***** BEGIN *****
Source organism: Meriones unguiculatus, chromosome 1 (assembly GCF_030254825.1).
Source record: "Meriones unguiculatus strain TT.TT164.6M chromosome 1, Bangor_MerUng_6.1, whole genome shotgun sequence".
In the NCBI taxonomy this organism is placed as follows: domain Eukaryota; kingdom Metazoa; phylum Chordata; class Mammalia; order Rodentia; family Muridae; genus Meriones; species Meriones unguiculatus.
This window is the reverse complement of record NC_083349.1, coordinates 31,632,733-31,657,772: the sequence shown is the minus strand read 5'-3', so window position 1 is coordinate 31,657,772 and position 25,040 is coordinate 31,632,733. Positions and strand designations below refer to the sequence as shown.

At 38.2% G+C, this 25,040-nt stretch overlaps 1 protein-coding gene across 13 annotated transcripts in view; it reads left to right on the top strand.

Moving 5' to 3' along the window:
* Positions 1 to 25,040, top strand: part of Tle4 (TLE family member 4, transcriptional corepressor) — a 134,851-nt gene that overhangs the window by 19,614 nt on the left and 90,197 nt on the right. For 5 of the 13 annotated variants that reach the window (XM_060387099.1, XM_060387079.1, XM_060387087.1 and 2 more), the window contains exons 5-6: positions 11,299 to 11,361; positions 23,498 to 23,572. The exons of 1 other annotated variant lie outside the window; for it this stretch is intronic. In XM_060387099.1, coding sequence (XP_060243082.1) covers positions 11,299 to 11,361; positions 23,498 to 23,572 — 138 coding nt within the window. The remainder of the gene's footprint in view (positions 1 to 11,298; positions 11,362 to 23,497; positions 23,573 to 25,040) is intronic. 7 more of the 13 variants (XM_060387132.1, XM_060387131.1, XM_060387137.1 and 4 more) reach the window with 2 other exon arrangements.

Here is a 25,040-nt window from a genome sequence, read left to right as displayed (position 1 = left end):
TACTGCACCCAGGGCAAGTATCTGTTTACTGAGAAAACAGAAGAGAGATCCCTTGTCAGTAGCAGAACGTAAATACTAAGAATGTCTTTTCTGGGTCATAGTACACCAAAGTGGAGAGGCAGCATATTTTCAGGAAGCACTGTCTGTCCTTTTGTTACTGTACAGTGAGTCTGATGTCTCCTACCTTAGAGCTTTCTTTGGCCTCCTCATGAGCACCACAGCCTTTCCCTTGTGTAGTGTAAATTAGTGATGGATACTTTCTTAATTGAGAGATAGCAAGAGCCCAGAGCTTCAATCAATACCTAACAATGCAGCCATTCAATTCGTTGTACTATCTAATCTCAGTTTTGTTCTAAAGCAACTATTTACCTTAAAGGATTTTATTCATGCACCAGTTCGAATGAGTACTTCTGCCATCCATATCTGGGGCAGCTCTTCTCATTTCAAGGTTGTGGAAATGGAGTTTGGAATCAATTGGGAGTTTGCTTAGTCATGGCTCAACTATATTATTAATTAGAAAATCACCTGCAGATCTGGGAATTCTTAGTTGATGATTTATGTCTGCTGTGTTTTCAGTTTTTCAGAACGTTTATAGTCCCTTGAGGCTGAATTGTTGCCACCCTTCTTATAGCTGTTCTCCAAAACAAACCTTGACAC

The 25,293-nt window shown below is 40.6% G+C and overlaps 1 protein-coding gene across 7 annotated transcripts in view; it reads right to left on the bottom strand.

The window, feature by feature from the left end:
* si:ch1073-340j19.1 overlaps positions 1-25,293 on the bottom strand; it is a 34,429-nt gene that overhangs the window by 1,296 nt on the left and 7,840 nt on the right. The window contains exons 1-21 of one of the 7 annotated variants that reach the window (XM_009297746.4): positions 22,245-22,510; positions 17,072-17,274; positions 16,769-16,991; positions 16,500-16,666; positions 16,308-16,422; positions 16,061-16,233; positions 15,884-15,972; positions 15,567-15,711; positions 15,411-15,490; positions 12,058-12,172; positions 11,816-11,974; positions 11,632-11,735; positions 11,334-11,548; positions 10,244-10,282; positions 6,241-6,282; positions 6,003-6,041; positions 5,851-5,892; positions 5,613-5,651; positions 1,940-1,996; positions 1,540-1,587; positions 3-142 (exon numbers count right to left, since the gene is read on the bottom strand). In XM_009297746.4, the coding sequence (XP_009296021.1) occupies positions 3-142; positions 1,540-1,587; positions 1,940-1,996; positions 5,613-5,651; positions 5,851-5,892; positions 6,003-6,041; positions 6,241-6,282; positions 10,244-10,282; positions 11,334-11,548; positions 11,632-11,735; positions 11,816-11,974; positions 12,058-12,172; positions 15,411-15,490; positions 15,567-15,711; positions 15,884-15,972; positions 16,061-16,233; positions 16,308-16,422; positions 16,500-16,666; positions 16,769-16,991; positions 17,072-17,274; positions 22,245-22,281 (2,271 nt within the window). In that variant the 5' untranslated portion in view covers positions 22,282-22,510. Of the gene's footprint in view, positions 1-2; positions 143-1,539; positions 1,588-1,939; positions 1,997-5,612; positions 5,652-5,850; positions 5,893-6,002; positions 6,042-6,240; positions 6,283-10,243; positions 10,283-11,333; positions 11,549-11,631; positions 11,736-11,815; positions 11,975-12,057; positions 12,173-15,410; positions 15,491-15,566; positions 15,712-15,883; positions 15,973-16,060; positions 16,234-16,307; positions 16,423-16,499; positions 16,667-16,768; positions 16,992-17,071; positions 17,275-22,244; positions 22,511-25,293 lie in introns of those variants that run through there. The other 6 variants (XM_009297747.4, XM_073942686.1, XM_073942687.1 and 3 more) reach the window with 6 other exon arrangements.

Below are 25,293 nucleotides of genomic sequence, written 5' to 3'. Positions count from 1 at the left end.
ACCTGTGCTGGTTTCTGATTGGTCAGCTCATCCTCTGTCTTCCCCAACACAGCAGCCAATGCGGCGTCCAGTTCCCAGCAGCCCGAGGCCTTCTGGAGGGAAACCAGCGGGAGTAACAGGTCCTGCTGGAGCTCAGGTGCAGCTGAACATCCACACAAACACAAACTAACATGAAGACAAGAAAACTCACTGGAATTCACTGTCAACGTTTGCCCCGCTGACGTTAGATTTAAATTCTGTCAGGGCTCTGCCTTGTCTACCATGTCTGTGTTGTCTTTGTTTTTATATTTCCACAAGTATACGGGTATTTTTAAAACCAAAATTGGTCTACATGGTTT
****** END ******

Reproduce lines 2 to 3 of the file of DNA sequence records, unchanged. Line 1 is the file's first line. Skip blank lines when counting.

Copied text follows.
Source record: "Meriones unguiculatus strain TT.TT164.6M chromosome 1, Bangor_MerUng_6.1, whole genome shotgun sequence".
In the NCBI taxonomy this organism is placed as follows: domain Eukaryota; kingdom Metazoa; phylum Chordata; class Mammalia; order Rodentia; family Muridae; genus Meriones; species Meriones unguiculatus.